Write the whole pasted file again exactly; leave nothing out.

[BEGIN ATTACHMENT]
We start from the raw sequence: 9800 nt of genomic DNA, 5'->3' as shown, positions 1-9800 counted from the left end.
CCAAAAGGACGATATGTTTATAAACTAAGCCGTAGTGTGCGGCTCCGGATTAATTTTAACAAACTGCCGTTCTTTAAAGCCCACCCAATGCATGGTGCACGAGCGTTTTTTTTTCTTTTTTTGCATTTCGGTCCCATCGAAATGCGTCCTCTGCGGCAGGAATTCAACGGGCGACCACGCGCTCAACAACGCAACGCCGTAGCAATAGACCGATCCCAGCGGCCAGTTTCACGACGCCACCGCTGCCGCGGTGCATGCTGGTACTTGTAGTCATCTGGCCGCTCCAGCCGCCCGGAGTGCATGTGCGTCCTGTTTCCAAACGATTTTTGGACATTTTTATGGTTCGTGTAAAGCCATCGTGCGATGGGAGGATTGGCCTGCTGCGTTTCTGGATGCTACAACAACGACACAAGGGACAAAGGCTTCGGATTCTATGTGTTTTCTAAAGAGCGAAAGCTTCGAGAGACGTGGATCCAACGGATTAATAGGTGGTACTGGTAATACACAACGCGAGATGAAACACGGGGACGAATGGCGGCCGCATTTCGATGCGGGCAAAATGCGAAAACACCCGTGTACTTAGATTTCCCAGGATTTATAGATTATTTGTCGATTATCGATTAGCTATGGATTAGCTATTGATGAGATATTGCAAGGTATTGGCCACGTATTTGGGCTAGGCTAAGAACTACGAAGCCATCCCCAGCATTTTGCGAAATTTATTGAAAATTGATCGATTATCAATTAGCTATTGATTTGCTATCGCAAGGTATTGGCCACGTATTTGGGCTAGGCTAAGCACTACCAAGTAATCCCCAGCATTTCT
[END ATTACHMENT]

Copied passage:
We start from the raw sequence: 9800 nt of genomic DNA, 5'->3' as shown, positions 1-9800 counted from the left end.
CCAAAAGGACGATATGTTTATAAACTAAGCCGTAGTGTGCGGCTCCGGATTAATTTTAACAAACTGCCGTTCTTTAAAGCCCACCCAATGCATGGTGCACGAGCGTTTTTTTTTCTTTTTTTGCATTTCGGTCCCATCGAAATGCGTCCTCTGCGGCAGGAATTCAACGGGCGACCACGCGCTCAACAACGCAACGCCGTAGCAATAGACCGATCCCAGCGGCCAGTTTCACGACGCCACCGCTGCCGCGGTGCATGCTGGTACTTGTAGTCATCTGGCCGCTCCAGCCGCCCGGAGTGCATGTGCGTCCTGTTTCCAAACGATTTTTGGACATTTTTATGGTTCGTGTAAAGCCATCGTGCGATGGGAGGATTGGCCTGCTGCGTTTCTGGATGCTACAACAACGACACAAGGGACAAAGGCTTCGGATTCTATGTGTTTTCTAAAGAGCGAAAGCTTCGAGAGACGTGGATCCAACGGATTAATAGGTGGTACTGGTAATACACAACGCGAGATGAAACACGGGGACGAATGGCGGCCGCATTTCGATGCGGGCAAAATGCGAAAACACCCGTGTACTTAGATTTCCCAGGATTTATAGATTATTTGTCGATTATCGATTAGCTATGGATTAGCTATTGATGAGATATTGCAAGGTATTGGCCACGTATTTGGGCTAGGCTAAGAACTACGAAGCCATCCCCAGCATTTTGCGAAATTTATTGAAAATTGATCGATTATCAATTAGCTATTGATTTGCTATCGCAAGGTATTGGCCACGTATTTGGGCTAGGCTAAGCACTACCAAGTAATCCCCAGCATTTCT